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‘CBS This Morning’ Ratings Have Dropped Double Digits Since Charlie Rose’s Ouster Last Year

The perennial last place morning show has fallen even further behind ”Today“ and ”GMA“

“CBS This Morning,” which had showed signs of ratings resurgence under co-anchors Charlie Rose and Gayle King,” has collapsed in the year since Rose was ousted by CBS and PBS after multiple women accused him of sexual misconduct.

Viewership for the weekday morning show, which was already in last-place among its key competition well before Rose’s removal on Nov. 21, 2017, have plummeted double digits in the past year.

Since September, when the new season started, “CBS This Morning” is down 16 percent compared to the same period last year among adults aged 25-54 (808,000 per day) — the key age range for news programming — and down 14 percent in total viewers (3.11 million), according to Nielsen’s Live + Same Day ratings metric.

In comparison, NBC’s “Today” (which had its own #MeToo shakeup with the ouster of co-host Matt Lauer) had 1.39 million viewers in the key 25-54 demo and 4.08 million total viewers. And ABC’s “Good Morning America” had 1.24 million in the 25-54 demo, and 4.11 million total viewers.

(If you’re wondering, we carried those shows out to an extra decimal to break the “GMA”-“Today” rounding tie.)

Sadly, the Rose-led broadcast had helped to narrow the gap between its better-known, more-watched competitors. After CBS relaunched its weekday morning show with Rose and co-anchor Gayle King in 2011, ratings climbed 37 percent, from 2.63 million total viewers to 3.59 million in 2017 — even as viewership at “Today” and “GMA” dropped significantly. (Norah O’Donnell replaced holdover Erica Hill as the show’s third anchor in 2012.)

Away from the Nielsen sheets, collateral damage from the Rose fallout does not seem to have wrapped up just yet.

Five days ago, executive producer Ryan Kadro stepped down from “CBS This Morning” shortly after the network settled a lawsuit that said Kadro had ignored complaints by women about Rose. Kadro has not publicly addressed that allegation, and a network spokesperson said Kadro’s exit talks “are unrelated to the settlement.”

On Monday, Page Six reported that Kadro’s and Rose’s former colleague, “CBS This Morning” anchor Gayle King, is “furious” about all of her company’s ongoing misconduct issues, which span both CBS’ entertainment and news departments.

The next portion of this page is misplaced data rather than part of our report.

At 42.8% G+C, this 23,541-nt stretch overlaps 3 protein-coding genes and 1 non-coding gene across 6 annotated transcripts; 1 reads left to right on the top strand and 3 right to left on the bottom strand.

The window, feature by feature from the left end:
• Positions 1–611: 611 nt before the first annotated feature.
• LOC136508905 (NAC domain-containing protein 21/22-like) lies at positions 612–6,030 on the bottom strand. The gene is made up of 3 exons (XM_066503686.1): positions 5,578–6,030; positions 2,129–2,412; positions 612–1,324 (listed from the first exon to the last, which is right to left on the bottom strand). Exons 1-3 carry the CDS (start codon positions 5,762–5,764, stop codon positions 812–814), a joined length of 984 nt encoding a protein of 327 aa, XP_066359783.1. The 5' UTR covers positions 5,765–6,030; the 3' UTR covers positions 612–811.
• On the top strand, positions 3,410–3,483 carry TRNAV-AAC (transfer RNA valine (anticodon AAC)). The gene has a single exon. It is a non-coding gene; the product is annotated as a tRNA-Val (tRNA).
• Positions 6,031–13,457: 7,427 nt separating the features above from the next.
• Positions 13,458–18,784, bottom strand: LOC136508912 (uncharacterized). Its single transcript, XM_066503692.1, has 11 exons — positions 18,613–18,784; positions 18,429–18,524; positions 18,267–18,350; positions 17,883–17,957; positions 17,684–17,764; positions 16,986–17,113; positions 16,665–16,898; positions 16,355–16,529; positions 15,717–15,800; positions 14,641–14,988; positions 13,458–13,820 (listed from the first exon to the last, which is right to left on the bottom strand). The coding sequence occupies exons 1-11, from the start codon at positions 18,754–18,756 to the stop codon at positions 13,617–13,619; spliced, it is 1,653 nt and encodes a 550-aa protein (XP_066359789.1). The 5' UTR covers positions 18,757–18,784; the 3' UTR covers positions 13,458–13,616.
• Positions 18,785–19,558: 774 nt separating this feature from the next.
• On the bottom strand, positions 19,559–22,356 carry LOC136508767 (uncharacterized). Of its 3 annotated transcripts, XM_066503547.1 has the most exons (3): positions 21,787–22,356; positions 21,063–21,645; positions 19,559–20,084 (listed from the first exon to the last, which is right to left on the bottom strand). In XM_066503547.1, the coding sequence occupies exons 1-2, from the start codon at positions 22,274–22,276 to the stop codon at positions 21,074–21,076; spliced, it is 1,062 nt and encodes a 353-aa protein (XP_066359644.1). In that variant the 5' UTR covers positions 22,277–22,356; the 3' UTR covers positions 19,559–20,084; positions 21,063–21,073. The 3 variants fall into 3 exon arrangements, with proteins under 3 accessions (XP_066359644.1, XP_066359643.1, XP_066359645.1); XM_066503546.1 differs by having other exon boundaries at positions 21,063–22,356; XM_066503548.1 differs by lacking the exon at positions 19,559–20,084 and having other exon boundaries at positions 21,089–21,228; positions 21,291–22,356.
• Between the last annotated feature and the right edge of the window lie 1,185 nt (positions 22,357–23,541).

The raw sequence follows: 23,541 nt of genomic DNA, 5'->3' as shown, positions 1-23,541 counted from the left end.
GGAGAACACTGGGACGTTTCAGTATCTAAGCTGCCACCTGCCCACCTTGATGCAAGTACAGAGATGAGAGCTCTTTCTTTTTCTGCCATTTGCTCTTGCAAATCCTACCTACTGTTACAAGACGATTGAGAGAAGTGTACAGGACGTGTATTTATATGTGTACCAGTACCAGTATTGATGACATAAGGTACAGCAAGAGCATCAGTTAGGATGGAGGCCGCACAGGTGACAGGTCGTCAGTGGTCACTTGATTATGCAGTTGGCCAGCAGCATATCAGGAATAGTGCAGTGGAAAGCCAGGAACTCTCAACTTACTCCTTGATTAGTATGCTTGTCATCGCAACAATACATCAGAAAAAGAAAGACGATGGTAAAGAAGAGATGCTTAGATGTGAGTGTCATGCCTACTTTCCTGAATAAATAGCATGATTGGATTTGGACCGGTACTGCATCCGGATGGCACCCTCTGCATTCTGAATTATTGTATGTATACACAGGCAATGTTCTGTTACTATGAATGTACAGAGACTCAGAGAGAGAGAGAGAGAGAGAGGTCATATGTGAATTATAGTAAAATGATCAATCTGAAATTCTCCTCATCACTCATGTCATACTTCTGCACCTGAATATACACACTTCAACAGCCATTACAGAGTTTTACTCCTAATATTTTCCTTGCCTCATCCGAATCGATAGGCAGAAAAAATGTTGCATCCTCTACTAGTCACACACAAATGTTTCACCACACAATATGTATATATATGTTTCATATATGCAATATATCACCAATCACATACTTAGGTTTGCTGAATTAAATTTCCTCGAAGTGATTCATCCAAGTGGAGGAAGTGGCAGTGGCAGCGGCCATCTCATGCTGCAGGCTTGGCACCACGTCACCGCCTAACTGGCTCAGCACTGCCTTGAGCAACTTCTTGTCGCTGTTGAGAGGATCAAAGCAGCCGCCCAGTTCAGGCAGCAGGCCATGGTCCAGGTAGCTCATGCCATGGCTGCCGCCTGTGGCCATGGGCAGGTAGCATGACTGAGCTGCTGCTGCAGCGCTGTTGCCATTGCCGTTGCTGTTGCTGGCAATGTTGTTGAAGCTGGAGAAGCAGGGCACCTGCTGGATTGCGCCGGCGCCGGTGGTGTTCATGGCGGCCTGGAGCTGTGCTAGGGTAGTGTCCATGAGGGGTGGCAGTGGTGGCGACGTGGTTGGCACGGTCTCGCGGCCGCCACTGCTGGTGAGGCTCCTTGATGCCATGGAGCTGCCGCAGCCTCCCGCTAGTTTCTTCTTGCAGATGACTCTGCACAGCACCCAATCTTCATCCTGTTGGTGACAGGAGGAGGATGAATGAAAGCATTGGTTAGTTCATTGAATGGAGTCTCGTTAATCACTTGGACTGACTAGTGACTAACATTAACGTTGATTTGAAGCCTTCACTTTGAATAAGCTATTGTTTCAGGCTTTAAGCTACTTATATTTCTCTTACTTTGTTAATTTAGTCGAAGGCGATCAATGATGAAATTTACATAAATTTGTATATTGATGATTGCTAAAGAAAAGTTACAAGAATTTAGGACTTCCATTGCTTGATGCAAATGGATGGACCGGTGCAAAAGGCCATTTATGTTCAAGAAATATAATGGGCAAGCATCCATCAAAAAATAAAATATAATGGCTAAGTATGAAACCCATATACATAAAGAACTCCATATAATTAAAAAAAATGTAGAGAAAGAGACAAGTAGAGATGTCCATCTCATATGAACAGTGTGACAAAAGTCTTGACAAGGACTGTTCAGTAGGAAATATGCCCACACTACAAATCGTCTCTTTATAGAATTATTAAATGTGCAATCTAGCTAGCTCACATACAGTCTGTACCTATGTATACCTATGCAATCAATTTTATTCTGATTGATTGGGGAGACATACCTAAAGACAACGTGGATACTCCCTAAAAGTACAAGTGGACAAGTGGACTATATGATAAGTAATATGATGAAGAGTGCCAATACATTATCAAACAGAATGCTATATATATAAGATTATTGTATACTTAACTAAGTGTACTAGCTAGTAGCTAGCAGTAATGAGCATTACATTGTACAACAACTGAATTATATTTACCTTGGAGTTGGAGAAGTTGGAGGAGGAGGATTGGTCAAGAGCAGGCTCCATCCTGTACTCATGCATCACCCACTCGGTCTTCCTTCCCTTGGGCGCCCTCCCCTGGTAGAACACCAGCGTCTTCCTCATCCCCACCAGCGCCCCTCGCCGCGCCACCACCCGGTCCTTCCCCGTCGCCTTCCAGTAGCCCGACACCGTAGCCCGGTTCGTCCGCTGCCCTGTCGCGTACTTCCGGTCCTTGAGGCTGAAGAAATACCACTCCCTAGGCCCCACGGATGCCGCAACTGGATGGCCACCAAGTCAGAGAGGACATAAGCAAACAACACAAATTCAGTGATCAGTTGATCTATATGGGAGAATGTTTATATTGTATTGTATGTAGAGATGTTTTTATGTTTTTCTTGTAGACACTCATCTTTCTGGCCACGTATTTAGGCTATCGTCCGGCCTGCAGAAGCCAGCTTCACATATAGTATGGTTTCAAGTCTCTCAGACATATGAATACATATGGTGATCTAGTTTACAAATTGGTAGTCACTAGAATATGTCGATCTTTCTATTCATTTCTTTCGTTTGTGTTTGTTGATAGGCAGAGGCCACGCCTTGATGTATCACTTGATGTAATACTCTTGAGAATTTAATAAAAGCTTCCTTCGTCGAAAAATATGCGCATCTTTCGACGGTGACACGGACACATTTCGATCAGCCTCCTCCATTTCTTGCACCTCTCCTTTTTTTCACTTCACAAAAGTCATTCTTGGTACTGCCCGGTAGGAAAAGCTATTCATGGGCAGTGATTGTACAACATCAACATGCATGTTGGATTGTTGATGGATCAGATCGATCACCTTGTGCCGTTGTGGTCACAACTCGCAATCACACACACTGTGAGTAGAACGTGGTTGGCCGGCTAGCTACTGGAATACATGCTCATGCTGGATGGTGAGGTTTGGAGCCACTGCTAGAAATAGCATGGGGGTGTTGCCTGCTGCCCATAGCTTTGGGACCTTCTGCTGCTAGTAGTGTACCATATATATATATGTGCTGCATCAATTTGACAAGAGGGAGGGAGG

A rep for CBS News declined to comment; however, a spokeswoman for the network’s media division confirmed that disgraced “60 Minutes” boss Jeff Fager’s prior oversight of CBS News covered the first three years of Rose’s “CBS This Morning” tenure. So there’s that.

Fager resigned as head of “60 Minutes” in mid-September, just three days after Leslie Moonves was forced to step down as chairman of CBS. Both executives were accused of sexual misconduct by a slew of women. Fager and Moonves have denied many of the accusations against them.

Some of the ratings slide at “CBS This Morning” is part of an industry-wide drop in morning viewership. “Today,” for example, is down 8 percent in the demo and 4 percent overall versus the fall of 2017. ABC’s “GMA” has dropped 11 percent among adults 24-54 and 5 percent in total viewers.

There are other ways to look at CBS’ morning show ratings declines in the post-Rose era, but none of them are good. In the 12 months following his departure, the series has performed 14 percent worse among adults 25-54 and 9 percent worse overall than it did in the previous year.

And calendar year-to-date, it’s off 15 percent and 11 percent, respectively.

In other words, yes, every angle is worse than what’s ailing CBS’ morning show competition. But on the bright side, at least they didn’t have to deal with the fallout from Matt Lauer and Megyn Kelly.